There they were free just to tape cartridge paper onto the walls and experiment at will. All of these artists were self-taught and relied largely on one another for inspiration. Techniques were discovered through trial and error. Some artists were more reluctant to part with their secrets than others. Artists like Ike Matsemela Nkoana, Harry Moyaga, Johnny Ribeiro, Mike Mmutle, David Phoshoko, Anthony Molongwana Makou and the late Ranko Pudi and many more were, at the same time, active in the Ga-Rankuwa area. However, a potent communal spirit prevailed among them, transcending into what Motlhabane refers to as an altruistic spirit and attitude - we (not I) as an artist, as a single work force, 'intercommunicating with other artists and people. This pan-Africanist perspective was inspired by Negritude and the essence of the Black Consciousness Movement (BCM) It is very aptly put by Lefifi:
[Bl]ack consciousness ([it] should have been called African consciousness) was like a life boat that helped us ashore and gave us an inner vista of ourselves. African consciousness is profounder than black consciousness, as blackness is a state of mind - that's what Steve Biko said - and Africanness is the reality of the mind, body and soul. So we had to change this brain, [this] whitewashed state of mind, into a real state of presence. That's what consciousness is all about to think within the context of your realities. And that's how we came to understand how our perception of ourselves had been uprooted and amputated.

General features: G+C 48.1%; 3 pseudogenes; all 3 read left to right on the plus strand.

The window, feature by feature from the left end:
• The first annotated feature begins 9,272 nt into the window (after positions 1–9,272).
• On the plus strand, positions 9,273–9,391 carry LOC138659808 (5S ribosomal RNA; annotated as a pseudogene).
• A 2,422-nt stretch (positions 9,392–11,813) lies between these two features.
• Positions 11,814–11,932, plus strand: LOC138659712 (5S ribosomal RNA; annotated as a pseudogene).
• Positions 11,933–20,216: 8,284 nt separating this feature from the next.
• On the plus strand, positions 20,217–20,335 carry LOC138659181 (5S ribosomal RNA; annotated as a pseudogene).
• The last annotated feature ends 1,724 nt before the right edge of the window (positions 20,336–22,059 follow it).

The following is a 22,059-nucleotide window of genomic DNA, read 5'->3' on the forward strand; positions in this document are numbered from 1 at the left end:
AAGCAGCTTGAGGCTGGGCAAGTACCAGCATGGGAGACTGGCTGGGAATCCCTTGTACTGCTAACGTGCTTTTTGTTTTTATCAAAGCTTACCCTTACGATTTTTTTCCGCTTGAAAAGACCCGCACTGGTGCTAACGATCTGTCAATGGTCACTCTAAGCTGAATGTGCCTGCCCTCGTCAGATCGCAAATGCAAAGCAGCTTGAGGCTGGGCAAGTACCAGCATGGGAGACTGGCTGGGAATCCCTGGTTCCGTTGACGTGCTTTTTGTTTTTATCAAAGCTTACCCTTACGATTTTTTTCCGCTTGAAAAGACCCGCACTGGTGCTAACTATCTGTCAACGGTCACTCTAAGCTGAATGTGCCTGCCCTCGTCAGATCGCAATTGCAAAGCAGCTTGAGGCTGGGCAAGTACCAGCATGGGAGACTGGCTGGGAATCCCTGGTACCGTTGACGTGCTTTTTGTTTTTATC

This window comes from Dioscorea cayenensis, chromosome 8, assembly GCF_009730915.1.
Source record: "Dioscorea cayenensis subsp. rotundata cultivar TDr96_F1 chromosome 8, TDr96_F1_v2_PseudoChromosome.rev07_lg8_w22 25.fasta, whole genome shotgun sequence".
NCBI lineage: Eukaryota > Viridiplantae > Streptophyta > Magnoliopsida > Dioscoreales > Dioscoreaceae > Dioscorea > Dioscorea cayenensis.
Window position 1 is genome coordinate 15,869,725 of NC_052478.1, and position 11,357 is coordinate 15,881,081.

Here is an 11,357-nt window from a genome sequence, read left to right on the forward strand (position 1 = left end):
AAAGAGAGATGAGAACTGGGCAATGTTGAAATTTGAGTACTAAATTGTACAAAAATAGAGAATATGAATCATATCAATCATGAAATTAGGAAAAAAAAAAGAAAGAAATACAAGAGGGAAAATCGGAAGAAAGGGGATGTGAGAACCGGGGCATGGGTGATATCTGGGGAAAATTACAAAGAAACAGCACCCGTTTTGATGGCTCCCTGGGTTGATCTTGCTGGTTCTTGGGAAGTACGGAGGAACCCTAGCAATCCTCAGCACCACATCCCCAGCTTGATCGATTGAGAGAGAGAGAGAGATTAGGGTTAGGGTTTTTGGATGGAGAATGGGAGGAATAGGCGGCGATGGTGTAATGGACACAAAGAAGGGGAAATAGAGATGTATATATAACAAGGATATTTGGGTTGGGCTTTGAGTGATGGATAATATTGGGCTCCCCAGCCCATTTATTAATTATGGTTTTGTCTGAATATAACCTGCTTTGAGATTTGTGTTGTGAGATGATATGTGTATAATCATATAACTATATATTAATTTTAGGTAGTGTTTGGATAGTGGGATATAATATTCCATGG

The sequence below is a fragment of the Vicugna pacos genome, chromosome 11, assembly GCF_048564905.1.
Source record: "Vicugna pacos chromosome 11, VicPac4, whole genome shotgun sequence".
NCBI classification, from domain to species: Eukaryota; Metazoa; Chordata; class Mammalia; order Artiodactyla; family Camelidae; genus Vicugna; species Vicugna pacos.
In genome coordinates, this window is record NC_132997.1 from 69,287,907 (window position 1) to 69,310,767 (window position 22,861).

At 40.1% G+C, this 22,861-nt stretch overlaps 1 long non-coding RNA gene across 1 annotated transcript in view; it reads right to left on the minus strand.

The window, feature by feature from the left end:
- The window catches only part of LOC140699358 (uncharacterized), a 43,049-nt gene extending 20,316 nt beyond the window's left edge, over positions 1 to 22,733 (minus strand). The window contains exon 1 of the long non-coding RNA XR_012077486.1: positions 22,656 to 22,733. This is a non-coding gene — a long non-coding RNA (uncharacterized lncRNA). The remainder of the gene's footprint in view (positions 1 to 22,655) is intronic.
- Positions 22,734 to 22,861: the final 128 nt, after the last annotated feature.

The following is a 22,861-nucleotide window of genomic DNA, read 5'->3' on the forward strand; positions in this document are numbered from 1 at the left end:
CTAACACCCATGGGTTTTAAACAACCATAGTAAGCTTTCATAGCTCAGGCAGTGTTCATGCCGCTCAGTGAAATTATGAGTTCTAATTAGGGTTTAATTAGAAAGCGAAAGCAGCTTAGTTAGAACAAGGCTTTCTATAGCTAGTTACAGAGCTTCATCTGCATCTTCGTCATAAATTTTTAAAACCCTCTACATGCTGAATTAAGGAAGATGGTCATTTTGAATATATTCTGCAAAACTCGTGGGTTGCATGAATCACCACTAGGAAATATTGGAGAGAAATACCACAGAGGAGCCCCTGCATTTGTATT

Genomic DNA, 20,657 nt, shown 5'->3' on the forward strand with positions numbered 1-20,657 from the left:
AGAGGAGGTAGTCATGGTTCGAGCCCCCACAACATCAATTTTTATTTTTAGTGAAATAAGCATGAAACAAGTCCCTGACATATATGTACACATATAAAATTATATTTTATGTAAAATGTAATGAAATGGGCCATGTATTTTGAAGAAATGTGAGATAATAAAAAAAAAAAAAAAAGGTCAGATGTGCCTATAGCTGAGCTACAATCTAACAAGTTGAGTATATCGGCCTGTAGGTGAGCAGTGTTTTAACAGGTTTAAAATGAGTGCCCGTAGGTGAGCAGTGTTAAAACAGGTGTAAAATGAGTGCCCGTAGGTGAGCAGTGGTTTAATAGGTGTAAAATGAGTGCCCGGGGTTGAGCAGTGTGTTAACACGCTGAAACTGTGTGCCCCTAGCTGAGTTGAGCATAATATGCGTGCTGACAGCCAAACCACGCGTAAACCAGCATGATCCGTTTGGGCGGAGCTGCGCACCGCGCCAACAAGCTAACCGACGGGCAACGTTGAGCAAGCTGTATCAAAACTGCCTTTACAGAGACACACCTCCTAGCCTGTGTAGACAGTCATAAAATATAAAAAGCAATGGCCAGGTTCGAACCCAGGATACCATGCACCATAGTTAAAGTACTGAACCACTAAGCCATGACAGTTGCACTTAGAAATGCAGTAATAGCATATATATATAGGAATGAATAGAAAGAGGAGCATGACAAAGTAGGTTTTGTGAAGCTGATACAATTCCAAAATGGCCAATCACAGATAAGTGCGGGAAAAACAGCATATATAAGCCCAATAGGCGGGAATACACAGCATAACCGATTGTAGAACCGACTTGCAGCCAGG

The selfless support and encouragement of Mphakati and the availability of his collection of music, poetry and literature, relating to the former, was highly inspirational, providing a major source of motivation for the artists. He warned against the danger of working in isolation as artists, stressing the importance of working together and of knowing other fellow South African artists. He also made the artists aware of the importance of history, especially their own history as Africans. In return, he says pertinently, he was as much inspired by them and the rich interaction and exchange of ideas. It was a give and take situation, the artists, according to him, contributing meaningfully to an essential core of his being. His very close and special relationships with the late Ernest Cole, the well-known South African photographer, and the guitarist Moses Mogale, were well rooted in this realisation. A network of connections brought forth and strengthened the mutual relationship between Mphakati and the artists. Lefifi Tladi was mainly instrumental in introducing him to artists from around the greater Pretoria region, while Fikile Magadlela initially formed the vital link with artists from the Johannesburg area. Mphakati, in turn, acted as mediator between the artists and the outside world, a role in which the foreign embassies, Pretoria being capital city, played an important part.